The observatory will also carry out:

  1. Low to moderate resolution spectroscopy over wide energy band with the primary emphasis on studies of X-ray emitting objects
  2. Timing studies of periodic and aperiodic phenomenon in X-ray binaries
  3. Studies of pulsations in X-ray pulsars
  4. QPOs, flickering, flaring, and other variations in X-ray binaries
  5. Short and long term intensity variations in AGNs
  6. Time lag studies in low/hard X-rays and UV/optical radiation
  7. Detection and study of x-ray transients.

In particular, the mission will train its instruments at active galactic nuclei at the core of the Milky Way that is believed to have a super massive black hole.



Payloads



The scientific payload has a total mass of 750 kg and contains six instruments.

  • The UltraViolet Imaging Telescope (UVIT) - The UltraViolet Imaging Telescope will perform imaging simultaneously in three channels: 130-180 nm, 180-300 nm, and 320-530 nm. The field of view is a circle of ~ 28 arcmin diameter and the angular resolution is 1.8" for the ultraviolet channels and 2.5" for the visible channel. In each of the three channels a spectral band can be selected through a set of filters mounted on a wheel; in addition, for the two ultraviolet channels a grating can be selected in the wheel to do slitless spectroscopy with a resolution of ~100.
  • Soft X-ray imaging Telescope (SXT)- The soft X-ray telescope on Astrosat will employ focussing optics and a deep depletion CCD camera at the focal plane to perform X-ray imaging in 0.3-8.0 keV band. The optics will consist of 41 concentric shells of gold-coated conical foil mirrors in an approximate Wolter-I configuration. The focal plane CCD camera will be very similar to that flown on SWIFT XRT. The CCD will be operated at a temperature of about −80 °C by thermoelectric cooling.
  • The LAXPC Instrument - For X-ray timing and low-resolution spectral studies over a broad energy band (3-80 keV) Astrosat will use a cluster of 3 co-aligned identical Large Area X-ray Proportional Counters (LAXPCs), each with a multi-wire-multi-layer configuration and a Field of View of 1° × 1°. These detectors are designed to achieve (I) wide energy band of 3-80 keV, (II) high detection efficiency over the entire energy band, (III) narrow field of view to minimize source confusion, (IV) moderate energy resolution, (V) small internal background and (VI) long lifetime in space.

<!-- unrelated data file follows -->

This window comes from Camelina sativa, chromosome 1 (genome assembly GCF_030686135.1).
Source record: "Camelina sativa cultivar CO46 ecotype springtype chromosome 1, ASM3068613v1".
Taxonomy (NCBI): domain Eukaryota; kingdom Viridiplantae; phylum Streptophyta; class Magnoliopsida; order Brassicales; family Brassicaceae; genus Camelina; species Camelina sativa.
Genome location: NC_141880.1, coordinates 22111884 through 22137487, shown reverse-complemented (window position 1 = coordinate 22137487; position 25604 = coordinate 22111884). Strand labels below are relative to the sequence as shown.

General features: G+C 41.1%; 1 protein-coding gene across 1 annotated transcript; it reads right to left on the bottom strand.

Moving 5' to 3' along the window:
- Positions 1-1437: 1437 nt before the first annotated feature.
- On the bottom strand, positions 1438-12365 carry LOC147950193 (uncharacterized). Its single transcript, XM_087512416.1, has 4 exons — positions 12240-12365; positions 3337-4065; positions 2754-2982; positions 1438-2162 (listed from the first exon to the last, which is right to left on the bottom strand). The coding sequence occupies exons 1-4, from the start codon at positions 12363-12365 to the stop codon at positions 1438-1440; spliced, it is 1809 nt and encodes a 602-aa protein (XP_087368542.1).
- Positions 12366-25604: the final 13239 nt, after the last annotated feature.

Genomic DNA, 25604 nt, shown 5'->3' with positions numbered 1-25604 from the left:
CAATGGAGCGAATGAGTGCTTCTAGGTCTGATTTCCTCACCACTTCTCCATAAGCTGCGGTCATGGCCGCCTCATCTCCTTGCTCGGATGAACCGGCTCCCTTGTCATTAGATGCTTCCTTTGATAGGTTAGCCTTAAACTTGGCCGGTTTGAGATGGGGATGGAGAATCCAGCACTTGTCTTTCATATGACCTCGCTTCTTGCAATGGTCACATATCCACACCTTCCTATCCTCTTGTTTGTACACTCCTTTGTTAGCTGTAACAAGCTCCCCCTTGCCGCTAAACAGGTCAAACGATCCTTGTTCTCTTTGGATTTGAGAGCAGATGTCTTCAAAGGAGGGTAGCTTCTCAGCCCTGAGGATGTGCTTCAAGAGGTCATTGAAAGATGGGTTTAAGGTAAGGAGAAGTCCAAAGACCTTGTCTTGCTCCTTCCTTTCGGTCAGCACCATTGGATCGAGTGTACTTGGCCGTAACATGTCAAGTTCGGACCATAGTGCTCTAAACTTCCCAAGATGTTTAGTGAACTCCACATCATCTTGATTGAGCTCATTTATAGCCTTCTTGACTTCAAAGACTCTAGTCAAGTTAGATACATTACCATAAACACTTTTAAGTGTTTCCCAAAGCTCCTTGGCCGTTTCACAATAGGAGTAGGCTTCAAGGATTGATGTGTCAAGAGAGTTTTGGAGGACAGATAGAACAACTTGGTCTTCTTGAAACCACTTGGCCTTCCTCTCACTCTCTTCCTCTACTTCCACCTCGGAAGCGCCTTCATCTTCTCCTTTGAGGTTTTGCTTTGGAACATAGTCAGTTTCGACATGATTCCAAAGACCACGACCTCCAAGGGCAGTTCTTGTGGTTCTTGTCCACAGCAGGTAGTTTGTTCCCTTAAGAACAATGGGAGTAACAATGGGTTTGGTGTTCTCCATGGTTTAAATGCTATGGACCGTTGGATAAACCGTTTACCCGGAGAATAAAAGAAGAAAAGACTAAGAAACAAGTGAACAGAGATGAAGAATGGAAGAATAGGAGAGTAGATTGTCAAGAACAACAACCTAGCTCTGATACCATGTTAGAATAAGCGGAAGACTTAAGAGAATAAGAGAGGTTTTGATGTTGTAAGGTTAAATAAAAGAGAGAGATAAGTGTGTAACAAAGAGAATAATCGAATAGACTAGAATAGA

• Cadmium Zinc Telluride Imager (CZTI) - Astrosat will carry a hard X-ray imager in the form of CZTI. It will consist of a Pixellated Cadmium-Zinc-Telluride detector array of ~1000 cm2 geometric area. These detectors have very good detection efficiency, close to 100% up to 100 keV, and have a superior energy resolution (~2% at 60 keV) compared to scintillation and proportional counters. Their small pixel size also facilitates medium resolution imaging in hard x-rays. The CZTI will be fitted with a two dimensional coded mask, for imaging purposes. The sky brightness distribution will be obtained by applying a deconvolution procedure to the shadow pattern of the coded mask recorded by the detector. One of the major scientific achievements of CZTI would be the polarization measurements for bright galactic X-ray sources.
  • Scanning Sky Monitor (SSM) - The Scanning Sky Monitor will consist of three position sensitive proportional counters, each with a one-dimensional coded mask, very similar in design to the All Sky Monitor on NASA's RXTE satellite. The gas-filled proportional counter will have resistive wires as anodes. The ratio of the output charge on either ends of the wire will provide the position of the x-ray interaction, providing an imaging plane at the detector. The coded mask, consisting of a series of slits, will cast a shadow on the detector, from which the sky brightness distribution will be derived.
  • Charged Particle Monitor (CPM) - A charged particle monitor (CPM) will be included as a part of Astrosat payloads to control the operation of the LAXPC, SXT and SSM. Even though the orbital inclination of the satellite will be 8 deg or less, in about 2/3 of the orbits, the satellite will spend a considerable time (15 – 20 minutes) in the South Atlantic Anomaly (SAA) region which has high fluxes of low energy protons and electrons. The high voltage will be lowered or put off using data from CPM when the satellite enters the SAA region to prevent damage to the detectors as well as to minimize ageing effect in the Proportional Counters.

Ground support



The Ground Command and Control Centre for Astrosat will be located at ISAC, Bangalore, India. Commanding and data download will be possible during every visible pass over Bangalore. Ten out of 14 orbits per day will be visible to the ground station. The satellite is capable of gathering 420 gigabits of data every day that can be down loaded in 10 to 11 orbits visible at Tracking and Data receiving center of ISRO in Bangalore. A third 11-meter antenna at the Indian Deep Space Network (IDSN) was operational in July 2009 to track Astrosat.

No comments:

Post a comment